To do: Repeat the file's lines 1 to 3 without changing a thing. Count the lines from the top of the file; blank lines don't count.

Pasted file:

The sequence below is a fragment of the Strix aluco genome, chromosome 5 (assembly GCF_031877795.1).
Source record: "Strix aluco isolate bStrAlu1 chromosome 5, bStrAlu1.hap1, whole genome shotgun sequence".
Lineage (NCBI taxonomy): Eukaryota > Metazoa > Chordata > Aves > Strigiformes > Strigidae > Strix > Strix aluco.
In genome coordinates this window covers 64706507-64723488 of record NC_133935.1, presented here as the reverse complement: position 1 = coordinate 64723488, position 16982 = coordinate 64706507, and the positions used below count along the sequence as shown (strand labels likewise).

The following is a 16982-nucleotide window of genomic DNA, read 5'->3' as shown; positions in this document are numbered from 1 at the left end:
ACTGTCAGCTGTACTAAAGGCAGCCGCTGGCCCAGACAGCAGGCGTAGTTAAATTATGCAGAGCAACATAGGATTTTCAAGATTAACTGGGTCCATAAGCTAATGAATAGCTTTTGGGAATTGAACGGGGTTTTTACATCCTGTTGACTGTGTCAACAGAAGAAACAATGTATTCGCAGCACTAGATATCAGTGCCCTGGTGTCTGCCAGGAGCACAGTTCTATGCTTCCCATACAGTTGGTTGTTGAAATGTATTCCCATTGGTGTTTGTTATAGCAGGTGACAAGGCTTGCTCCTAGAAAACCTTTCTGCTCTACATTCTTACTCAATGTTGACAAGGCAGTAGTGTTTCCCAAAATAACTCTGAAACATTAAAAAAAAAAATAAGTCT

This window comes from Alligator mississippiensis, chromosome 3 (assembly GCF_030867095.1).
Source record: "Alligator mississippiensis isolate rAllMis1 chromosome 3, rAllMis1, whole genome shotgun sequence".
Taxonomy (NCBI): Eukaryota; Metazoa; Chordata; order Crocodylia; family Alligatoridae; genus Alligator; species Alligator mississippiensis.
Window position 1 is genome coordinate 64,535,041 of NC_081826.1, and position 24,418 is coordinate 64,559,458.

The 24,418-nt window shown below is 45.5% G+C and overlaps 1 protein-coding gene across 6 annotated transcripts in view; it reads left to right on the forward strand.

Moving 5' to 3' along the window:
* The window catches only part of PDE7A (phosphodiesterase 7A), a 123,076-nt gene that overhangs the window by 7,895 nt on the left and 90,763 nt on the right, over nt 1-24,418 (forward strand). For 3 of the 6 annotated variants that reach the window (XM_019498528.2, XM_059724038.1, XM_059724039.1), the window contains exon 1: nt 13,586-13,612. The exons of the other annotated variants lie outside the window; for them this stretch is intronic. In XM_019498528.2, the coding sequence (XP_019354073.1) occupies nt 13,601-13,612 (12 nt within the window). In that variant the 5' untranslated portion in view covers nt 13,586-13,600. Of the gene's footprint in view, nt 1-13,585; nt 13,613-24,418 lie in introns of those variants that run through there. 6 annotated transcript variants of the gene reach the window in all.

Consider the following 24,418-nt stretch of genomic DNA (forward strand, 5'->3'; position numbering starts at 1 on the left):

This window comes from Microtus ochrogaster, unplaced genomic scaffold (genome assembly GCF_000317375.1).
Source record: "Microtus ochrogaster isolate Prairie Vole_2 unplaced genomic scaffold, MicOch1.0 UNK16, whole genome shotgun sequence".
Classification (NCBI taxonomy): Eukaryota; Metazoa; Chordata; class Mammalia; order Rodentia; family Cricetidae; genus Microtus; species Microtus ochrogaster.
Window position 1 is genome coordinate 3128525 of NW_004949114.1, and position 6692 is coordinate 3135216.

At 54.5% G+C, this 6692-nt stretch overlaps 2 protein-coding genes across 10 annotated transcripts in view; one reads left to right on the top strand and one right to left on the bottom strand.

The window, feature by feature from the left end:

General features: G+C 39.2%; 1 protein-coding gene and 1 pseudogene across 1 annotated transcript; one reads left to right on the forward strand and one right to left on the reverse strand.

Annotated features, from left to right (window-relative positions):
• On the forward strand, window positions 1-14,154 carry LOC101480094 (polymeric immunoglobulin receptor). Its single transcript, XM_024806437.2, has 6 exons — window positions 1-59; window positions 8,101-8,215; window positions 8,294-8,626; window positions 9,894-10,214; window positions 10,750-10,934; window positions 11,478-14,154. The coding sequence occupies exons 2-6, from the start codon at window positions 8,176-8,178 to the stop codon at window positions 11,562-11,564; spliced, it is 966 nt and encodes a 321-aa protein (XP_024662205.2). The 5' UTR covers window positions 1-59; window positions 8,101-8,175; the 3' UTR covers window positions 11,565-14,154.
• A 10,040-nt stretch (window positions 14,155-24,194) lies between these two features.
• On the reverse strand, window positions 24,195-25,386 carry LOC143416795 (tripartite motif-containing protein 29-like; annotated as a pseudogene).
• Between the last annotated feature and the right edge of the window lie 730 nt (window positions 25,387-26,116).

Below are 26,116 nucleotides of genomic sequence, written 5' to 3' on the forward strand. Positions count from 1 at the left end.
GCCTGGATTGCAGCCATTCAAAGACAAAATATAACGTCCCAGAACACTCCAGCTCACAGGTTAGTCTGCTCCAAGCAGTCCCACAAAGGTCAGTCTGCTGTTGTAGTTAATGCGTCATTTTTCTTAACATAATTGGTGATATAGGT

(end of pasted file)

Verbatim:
The sequence below is a fragment of the Strix aluco genome, chromosome 5 (assembly GCF_031877795.1).
Source record: "Strix aluco isolate bStrAlu1 chromosome 5, bStrAlu1.hap1, whole genome shotgun sequence".
Lineage (NCBI taxonomy): Eukaryota > Metazoa > Chordata > Aves > Strigiformes > Strigidae > Strix > Strix aluco.